Aristotle himself in his works upon natural science accepts such properties to a considerable extent. A few citations from his History of Animals will show that we have not been misled in inferring from Pliny that Greek science at its best was not untainted by magic. The History of Animals seems to attribute undue influence to the full moon and the dog-star, and to hold that honey is distilled from the air by the stars and that the wax alone is made by the bees. Aristotle repeats the story that the salamander is a fire-extinguisher. He mentions as a cure for the sting of a certain snake the drinking of a small stone "taken from the tomb of one of the ancient kings." Like Pliny, he makes human saliva a defense against serpents. He says of certain things that they are ominous of certain events.

He affirms that the hen-partridge is affected by the mere breath of the cock or by a breeze from his direction. He thinks that insects are spontaneously generated from mud, dung, wood, or flesh. He says it is plain that the Narce causes stupefaction in both fish and men. He has not only an idea that those with lice in their hair are less subject to headaches, but also a notion that those who have lice and take baths become more liable to the pest when they change the water in which they wash themselves. Another amusing illusion which he records is that calves will suffer less in their feet if their horns are waxed. Thus the pages of Aristotle give ground for belief that the fantasticalness of mediaeval science was due to "the clear light of Hellas" as well as to the gloom of the "Dark Ages."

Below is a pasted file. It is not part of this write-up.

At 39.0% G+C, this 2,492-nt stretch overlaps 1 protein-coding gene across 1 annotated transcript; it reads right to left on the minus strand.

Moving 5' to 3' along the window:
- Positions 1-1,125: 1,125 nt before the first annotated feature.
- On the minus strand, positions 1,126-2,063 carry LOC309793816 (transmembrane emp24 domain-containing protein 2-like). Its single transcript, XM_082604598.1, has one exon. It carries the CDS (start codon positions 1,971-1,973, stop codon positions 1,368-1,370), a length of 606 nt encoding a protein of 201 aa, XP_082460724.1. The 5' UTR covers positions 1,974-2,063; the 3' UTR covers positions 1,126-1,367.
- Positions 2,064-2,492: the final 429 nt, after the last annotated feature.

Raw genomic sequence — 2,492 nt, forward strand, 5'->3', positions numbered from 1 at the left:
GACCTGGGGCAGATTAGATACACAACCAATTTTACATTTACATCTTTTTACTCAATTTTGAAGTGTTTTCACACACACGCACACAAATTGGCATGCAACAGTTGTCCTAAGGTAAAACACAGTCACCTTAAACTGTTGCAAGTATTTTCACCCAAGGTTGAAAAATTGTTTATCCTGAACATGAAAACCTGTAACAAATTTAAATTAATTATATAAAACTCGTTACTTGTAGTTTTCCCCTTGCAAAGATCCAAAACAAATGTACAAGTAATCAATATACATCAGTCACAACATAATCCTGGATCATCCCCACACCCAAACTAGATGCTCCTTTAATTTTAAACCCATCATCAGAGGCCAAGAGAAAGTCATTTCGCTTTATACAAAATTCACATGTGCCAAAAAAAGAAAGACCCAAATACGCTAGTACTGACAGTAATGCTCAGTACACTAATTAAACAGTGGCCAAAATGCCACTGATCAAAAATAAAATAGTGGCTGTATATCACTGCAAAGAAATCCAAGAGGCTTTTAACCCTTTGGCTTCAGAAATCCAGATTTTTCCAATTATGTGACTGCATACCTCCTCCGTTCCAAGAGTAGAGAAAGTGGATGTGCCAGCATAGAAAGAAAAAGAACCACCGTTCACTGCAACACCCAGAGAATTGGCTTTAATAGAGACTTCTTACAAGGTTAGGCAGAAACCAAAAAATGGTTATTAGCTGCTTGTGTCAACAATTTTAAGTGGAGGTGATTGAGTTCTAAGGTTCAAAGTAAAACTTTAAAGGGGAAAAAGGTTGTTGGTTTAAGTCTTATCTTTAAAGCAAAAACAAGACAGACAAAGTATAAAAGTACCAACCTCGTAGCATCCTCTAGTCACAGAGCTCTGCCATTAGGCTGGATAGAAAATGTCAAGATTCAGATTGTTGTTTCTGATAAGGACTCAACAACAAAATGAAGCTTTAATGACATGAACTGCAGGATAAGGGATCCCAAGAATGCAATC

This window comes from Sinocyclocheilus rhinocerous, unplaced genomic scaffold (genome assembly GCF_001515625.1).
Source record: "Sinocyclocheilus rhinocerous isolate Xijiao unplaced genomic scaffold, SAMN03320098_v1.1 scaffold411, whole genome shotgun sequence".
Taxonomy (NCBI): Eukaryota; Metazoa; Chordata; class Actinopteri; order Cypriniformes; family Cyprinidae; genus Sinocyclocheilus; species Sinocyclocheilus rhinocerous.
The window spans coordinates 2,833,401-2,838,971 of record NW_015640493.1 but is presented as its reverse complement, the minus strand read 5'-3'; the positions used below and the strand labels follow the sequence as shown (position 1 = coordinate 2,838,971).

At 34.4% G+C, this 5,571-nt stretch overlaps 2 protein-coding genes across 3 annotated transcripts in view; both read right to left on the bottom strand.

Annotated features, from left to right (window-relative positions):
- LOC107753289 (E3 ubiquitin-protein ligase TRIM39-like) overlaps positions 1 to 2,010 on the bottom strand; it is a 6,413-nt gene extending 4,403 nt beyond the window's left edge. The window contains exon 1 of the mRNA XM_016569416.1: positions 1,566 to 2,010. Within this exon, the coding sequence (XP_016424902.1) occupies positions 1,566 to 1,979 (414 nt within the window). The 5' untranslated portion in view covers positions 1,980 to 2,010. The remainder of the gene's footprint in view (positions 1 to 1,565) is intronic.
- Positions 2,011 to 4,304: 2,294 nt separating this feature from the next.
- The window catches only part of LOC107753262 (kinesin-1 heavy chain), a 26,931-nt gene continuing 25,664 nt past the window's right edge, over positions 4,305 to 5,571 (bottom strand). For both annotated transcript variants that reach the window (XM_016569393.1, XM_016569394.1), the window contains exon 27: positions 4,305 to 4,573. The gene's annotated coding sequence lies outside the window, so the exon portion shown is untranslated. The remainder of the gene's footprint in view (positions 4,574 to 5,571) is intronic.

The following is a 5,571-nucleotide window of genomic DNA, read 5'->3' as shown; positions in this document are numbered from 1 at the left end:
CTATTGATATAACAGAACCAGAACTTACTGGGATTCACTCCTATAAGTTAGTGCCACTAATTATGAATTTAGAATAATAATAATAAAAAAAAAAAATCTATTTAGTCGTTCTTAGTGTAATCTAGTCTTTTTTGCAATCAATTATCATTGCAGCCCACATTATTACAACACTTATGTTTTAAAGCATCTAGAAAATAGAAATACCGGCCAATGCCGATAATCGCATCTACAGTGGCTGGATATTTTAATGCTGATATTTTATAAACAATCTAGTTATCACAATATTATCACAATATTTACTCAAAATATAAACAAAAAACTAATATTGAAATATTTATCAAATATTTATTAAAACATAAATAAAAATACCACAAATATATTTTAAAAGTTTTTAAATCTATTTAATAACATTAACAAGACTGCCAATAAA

The book by a Roman which we are to consider as illustrative of the condition of science before the age of the Empire is Cato's treatise on agriculture. Several passages emphasize the importance of such conditions as that the moon should be new or waning or not shining during the performance of such acts as the transplanting of trees or the manuring of meadows. It is also directed that in administering medicine to oxen the man giving the dose shall have fasted previously and that both he and the ox stand upright during the operation. One medicine prescribed for cattle is a mixture of 3 grains of salt, 3 leaves of laurel, 3 fibres of leek, 3 tufts of ulpican leek, 3 sprigs of the savin, 3 leaves of rue, 3 stalks of the white vine, 3 white beans, 3 live coals, 3 sextarii of wine. Each ox is to be given a portion for three days and the whole is to be divided so that it will suffice for exactly three doses. To heal a sprain or fracture the singing of the following nonsensical incantation or formula is recommended: "In alios S. F. motas vaeta daries dardaries astataries dissunapiter." This was written by a man generally supposed to have had much common sense and who was enlightened enough to wonder how two augurs could let their eyes meet without laughing.